The prince blushed, but this time he said nothing. Colia burst out laughing and clapped his hands. A minute later the prince laughed too, and from this moment until the evening he looked at his watch every other minute to see how much time he had to wait before evening came.
Little by little he became very happy indeed. All his late anxieties and apprehensions (after his conversation with Lebedeff) now appeared like so many bad dreams--impossible, and even laughable.
Neither spoke for five minutes.
“I have waited for you on purpose, and am very glad to see you arrive so happy,” said Hippolyte, when the prince came forward to press his hand, immediately after greeting Vera.
“Well, why have I worried him, for five years, and never let him go free? Is he worth it? He is only just what he ought to be--nothing particular. He thinks I am to blame, too. He gave me my education, kept me like a countess. Money--my word! What a lot of money he spent over me! And he tried to find me an honest husband first, and then this Gania, here. And what do you think? All these five years I did not live with him, and yet I took his money, and considered I was quite justified.
“When I do go to bed I shall never get up again,” said Hippolyte, with a smile. “I meant to take to my bed yesterday and stay there till I died, but as my legs can still carry me, I put it off for two days, so as to come here with them to-day--but I am very tired.”
He was extremely excited; his lips trembled, and the resentment of an embittered soul was in his voice. But he spoke so indistinctly that hardly a dozen words could be gathered.
“H’m!--no, I’m not afraid of that, you see; I have to announce you, that’s all. The secretary will be out directly--that is, unless you--yes, that’s the rub--unless you--come, you must allow me to ask you--you’ve not come to beg, have you?”
No one met him; the verandah was empty, and nearly pitch dark. He opened the door into the room, but it, too, was dark and empty. He stood in the middle of the room in perplexity. Suddenly the door opened, and in came Alexandra, candle in hand. Seeing the prince she stopped before him in surprise, looking at him questioningly.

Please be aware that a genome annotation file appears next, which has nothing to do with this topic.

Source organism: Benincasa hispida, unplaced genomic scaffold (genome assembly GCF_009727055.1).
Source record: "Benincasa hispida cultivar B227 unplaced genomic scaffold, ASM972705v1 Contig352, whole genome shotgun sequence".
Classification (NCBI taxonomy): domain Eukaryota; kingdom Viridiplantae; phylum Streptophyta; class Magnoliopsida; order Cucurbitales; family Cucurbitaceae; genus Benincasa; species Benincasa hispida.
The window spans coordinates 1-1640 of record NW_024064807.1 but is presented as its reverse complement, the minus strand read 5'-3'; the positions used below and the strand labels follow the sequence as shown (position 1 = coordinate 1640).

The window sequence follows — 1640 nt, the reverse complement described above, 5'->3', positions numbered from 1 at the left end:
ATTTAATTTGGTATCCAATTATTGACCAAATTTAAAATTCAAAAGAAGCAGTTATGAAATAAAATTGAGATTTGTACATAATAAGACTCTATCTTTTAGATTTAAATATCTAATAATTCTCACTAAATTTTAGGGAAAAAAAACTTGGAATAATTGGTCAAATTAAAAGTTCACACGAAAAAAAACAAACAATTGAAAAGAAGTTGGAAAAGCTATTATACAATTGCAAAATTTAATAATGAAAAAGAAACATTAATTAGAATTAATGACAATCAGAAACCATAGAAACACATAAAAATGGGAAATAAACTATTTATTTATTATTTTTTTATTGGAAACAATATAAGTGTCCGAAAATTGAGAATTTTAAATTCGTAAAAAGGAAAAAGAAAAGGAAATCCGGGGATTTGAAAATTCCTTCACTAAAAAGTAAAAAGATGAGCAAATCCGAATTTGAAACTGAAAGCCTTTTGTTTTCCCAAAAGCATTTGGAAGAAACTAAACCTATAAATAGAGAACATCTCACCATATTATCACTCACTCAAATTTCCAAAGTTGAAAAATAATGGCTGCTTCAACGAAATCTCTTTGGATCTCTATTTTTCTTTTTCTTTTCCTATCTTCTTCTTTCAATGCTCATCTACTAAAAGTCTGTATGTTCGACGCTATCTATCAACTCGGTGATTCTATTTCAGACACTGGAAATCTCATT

Lebedeff ran up promptly to explain the arrival of all these gentlemen. He was himself somewhat intoxicated, but the prince gathered from his long-winded periods that the party had assembled quite naturally, and accidentally.
On the third day there was no talk of him at all, until Aglaya remarked at dinner: “Mamma is cross because the prince hasn’t turned up,” to which the general replied that it was not his fault.
“Oh, of course! Naturally the sight impressed him, and proved to him that not _all_ the aristocracy had left Moscow; that at least some nobles and their children had remained behind.”
“But at the same time you would be very glad to know how I happened to meet Aglaya Ivanovna this morning?” The prince finished her speech for her with the utmost composure.
“Oh, but I’m quite well now, thank you, and very glad to make your acquaintance. Prince S. has often spoken to me about you,” said Muishkin, and for an instant the two men looked intently into one another’s eyes.
“And how do you know that?” she asked him, sharply.
“Listen, prince,” said Gania, as though an idea had just struck him, “I wish to ask you a great favour, and yet I really don’t know--”
Rogojin had dropped the subject of the picture and walked on. Of course his strange frame of mind was sufficient to account for his conduct; but, still, it seemed queer to the prince that he should so abruptly drop a conversation commenced by himself. Rogojin did not take any notice of his question.
“The children of the nineteenth century, and their parents--” began the general, again.
“Prince,” said Nastasia Philipovna, unexpectedly turning to Muishkin, “here are my old friends, Totski and General Epanchin, who wish to marry me off. Tell me what you think. Shall I marry or not? As you decide, so shall it be.”